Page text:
Org-mode seems exactly the tool I was looking for and I feel very
motivated to learn more about it after reading your article")

So maybe there are ways to reach more people with less effort than in
one-to-one conversion talks? Although, even with 50k readers, I will of
course never know if I really achieved a single conversion. 

-- 
cheers,
Thorsten

^ permalink raw reply	[flat|nested] 41+ messages in thread

* Re: converting people to Emacs and org-mode
  2013-04-09  8:29 ` Suvayu Ali
@ 2013-04-09  8:47   ` Eric Abrahamsen
  2013-04-13  8:16   ` Karl Voit
  1 sibling, 0 replies; 41+ messages in thread
From: Eric Abrahamsen @ 2013-04-09  8:47 UTC (permalink / raw)
  To: emacs-orgmode

Suvayu Ali <fatkasuvayu+linux@gmail.com> writes:

> On Tue, Apr 09, 2013 at 04:10:07AM -0400, 42 147 wrote:
>> Anyway, apologies if this seems to clutter the already highly active
>> mailing list. But I do think questions of proselytization (because we
>> /are/ talking religion here) is important.
>
> I would say Org-mode users form the moderate demography among the
> followers of the church of Emacs ;).
>
> Personally I think, any attempts at conversion is futile.  Just like
> real religion, choosing an editor is an immensely personal decision if
> editing text (in whatever form, source code, or prose) is a major part
> of your day.  You should stop at mentioning and bragging about Org-mode;
> leave the decision to try or switch to the other person.

Not when they're your employees!

Only half joking,

Eric

^ permalink raw reply	[flat|nested] 41+ messages in thread

* Re: converting people to Emacs and org-mode
  2013-04-09  8:10 converting people to Emacs and org-mode 42 147
  2013-04-09  8:29 ` Suvayu Ali
  2013-04-09  8:46 ` Thorsten Jolitz
@ 2013-04-09  8:48 ` Carsten Dominik
  2013-04-09  9:50   ` Bastien
  2013-04-09 14:42 ` Gunnar Wolf
                   ` (3 subsequent siblings)
  6 siblings, 1 reply; 41+ messages in thread
From: Carsten Dominik @ 2013-04-09  8:48 UTC (permalink / raw)
  To: 42 147; +Cc: emacs-orgmode


On 9 apr. 2013, at 10:10, 42 147 <aeuster@gmail.com> wrote:

> 
> Hello mailing list,
> 
> This might be considered off-topic.
> 
> The question is the title: have you been able to convert many people to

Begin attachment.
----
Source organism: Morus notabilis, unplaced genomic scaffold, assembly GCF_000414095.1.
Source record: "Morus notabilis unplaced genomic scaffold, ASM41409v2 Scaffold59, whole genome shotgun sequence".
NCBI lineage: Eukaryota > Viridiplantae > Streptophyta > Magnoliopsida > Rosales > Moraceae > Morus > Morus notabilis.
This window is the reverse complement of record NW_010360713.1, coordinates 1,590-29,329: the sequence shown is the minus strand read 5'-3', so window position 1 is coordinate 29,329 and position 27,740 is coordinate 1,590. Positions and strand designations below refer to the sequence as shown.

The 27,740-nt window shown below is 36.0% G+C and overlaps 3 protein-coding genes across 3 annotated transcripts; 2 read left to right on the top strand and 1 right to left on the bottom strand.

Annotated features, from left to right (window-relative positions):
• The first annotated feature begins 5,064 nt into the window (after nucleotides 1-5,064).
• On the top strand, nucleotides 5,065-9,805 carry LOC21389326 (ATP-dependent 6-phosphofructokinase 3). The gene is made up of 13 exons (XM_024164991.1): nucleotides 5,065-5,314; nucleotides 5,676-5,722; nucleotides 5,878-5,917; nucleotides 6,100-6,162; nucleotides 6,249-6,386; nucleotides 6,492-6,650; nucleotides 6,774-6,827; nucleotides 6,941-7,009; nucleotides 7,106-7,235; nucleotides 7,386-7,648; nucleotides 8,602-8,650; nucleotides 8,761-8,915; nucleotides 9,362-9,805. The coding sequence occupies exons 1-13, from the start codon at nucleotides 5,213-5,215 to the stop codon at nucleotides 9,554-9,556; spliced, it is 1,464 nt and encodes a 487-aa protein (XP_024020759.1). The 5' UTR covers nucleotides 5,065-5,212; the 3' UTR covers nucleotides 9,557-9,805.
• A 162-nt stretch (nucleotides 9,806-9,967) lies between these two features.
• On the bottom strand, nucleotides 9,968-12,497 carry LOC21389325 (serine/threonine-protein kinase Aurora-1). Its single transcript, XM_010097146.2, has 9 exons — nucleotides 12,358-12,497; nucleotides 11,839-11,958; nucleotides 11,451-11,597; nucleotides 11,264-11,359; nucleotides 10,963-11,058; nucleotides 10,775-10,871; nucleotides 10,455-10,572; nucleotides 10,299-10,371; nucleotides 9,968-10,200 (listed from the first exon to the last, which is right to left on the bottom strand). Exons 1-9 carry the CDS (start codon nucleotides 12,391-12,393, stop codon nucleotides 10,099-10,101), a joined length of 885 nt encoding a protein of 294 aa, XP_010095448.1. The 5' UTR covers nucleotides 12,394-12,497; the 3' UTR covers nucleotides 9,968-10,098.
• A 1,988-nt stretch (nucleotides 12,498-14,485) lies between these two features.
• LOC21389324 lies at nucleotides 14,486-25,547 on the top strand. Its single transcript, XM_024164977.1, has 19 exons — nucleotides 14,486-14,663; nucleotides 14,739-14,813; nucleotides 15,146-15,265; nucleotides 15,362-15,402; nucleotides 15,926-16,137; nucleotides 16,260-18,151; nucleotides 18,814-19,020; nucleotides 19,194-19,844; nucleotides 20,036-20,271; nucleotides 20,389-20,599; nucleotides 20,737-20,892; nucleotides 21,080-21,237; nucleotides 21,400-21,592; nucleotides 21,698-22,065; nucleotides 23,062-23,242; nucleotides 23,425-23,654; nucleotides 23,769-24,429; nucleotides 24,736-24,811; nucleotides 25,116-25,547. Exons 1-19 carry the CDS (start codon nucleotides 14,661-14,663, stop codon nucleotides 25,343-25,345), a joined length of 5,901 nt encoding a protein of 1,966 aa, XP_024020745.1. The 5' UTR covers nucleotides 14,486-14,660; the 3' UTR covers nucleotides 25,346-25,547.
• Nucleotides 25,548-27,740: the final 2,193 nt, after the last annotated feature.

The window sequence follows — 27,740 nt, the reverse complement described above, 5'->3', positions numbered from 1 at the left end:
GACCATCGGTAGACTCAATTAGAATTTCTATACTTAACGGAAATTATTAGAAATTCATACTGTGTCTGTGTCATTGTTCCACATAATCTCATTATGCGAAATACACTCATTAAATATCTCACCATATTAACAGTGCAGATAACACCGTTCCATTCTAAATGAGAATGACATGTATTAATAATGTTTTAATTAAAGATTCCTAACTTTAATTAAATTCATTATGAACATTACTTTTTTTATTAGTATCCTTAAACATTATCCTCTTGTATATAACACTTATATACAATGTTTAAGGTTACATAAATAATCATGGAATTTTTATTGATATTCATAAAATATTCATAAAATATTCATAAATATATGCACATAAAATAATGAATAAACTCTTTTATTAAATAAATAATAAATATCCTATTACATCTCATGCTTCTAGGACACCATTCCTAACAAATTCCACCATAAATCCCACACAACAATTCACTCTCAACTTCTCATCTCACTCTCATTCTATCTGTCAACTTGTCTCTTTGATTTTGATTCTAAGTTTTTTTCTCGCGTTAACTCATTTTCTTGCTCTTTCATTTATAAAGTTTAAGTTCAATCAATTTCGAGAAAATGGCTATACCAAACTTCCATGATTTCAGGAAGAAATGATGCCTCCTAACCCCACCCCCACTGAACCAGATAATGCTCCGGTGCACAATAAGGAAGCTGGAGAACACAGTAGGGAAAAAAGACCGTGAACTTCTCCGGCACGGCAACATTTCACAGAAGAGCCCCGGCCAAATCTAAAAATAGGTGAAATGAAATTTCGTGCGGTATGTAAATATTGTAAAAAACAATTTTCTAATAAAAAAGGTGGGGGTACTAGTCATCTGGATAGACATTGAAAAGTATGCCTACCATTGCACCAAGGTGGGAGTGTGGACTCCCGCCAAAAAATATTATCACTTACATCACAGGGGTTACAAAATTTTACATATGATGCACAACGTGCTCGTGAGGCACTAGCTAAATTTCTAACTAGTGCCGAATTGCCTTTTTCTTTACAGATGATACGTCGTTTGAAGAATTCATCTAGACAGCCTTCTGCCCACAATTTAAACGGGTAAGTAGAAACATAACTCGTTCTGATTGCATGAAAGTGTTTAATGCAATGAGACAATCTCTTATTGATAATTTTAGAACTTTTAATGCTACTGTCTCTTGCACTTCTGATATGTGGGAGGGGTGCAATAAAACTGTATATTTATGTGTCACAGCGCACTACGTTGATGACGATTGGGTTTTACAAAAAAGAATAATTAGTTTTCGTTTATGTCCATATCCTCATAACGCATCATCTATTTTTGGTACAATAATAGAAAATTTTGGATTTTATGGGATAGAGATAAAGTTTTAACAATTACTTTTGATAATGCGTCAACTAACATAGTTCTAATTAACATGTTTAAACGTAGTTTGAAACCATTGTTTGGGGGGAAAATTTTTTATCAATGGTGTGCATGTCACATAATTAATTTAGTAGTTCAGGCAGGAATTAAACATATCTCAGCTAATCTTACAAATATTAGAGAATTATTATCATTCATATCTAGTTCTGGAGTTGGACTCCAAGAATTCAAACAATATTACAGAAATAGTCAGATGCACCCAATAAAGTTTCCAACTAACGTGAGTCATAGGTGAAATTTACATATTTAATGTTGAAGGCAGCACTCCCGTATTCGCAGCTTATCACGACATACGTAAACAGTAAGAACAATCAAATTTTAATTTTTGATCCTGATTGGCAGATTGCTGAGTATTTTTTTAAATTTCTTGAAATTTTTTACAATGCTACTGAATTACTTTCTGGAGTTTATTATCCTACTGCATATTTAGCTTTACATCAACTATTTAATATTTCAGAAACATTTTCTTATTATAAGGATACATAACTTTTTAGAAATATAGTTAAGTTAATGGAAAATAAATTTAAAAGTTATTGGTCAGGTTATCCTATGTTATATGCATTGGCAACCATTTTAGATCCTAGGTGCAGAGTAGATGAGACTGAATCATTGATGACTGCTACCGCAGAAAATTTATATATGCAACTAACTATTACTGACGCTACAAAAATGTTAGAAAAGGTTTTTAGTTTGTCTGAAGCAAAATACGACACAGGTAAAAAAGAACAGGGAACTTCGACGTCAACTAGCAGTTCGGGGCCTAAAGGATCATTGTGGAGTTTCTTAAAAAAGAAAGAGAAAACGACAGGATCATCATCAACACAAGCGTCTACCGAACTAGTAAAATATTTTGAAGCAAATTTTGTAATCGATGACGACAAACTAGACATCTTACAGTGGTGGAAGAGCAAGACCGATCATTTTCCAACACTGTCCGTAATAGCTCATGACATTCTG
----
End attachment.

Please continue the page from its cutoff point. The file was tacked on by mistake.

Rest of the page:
> Emacs / org-mode? Are converts all programmers, or those versed in
> programming? -- Or have you converted non-programmers, e.g., anyone who
> edits text for a living?


I have found that even without me trying to convert people, a lot of
people are picking up Org-mode, if they are using Emacs already.  I think
that in my working environment, pretty much everyone who is using Emacs
at least occasionally has heard about Org, and most of them are using it
at least for something.  Not the full suit of features, mind you, but
brain storming or document drafting, certainly.

Trying to convert people who are outside the reach of Emacs is
pretty futile, unless they are programmer types who easily take
up new tools.

I have heard a number of success stories of people who try to be
writers and who find that sticking ideas and snippets into a
re-arrabgable outline works *much* better for them than any other
system they have tried.

A few examples:

http://awarewriter.wordpress.com/2012/03/04/org-mode-for-writing-structure-focus/
http://awarewriter.wordpress.com/2012/02/27/monday-musings-org-mode-for-writing-ii/
http://emacslife.wordpress.com/2011/07/07/org-mode-and-novel-writing/
http://scienceblogs.com/gregladen/2011/07/22/emacs-for-writers-org-mode/

- Carsten

> 
> It's impossible for me to have a conversation these days without
> referring to org-mode. Since I use it for practically everything,
> there's no way to avoid raising the topic. However, I do find it
> difficult to convert people. I send them video captures showing off the
> features, give real-time demonstrations, etc., and offer to work them
> through the installation and lead them up the steep Emacs learning curve
> -- but thus far, I've only gotten a couple people to adopt it. And that
> after relentless advocacy.
> 
> Anyway, apologies if this seems to clutter the already highly active
> mailing list. But I do think questions of proselytization (because we
> /are/ talking religion here) is important.
> 
> 42
> 
> 

^ permalink raw reply	[flat|nested] 41+ messages in thread

* Re: converting people to Emacs and org-mode
  2013-04-09  8:46 ` Thorsten Jolitz
@ 2013-04-09  8:51   ` Carsten Dominik
  2013-04-09 10:21     ` Moritz Ulrich
  0 siblings, 1 reply; 41+ messages in thread
From: Carsten Dominik @ 2013-04-09  8:51 UTC (permalink / raw)
  To: Thorsten Jolitz; +Cc: emacs-orgmode


On 9 apr. 2013, at 10:46, Thorsten Jolitz <tjolitz@gmail.com> wrote:

> 42 147 <aeuster@gmail.com> writes:
> 
>> This might be considered off-topic.
> 
> Maybe not? I know of a fantastic Lisp dialect and
> web/database programming-environment out there 
> 
> ,------------------------------------
> | PicoLisp
> | http://picolisp.com/5000/!wiki?home
> `------------------------------------
> 
> that suffers exactly from the rather low conversion rate of people to
> it, which is kind of hard to explain given its quality. 
> 
> But maybe Paul Graham is right in
> http://www.paulgraham.com/popular.html, at least with regards to
> programming languages:
> 
> ,-------------------------------------------------------------------------
> | A friend of mine once told an eminent operating systems expert that he
> | wanted to design a really good programming language. The expert told him
> | that it would be a waste of time, that programming languages don't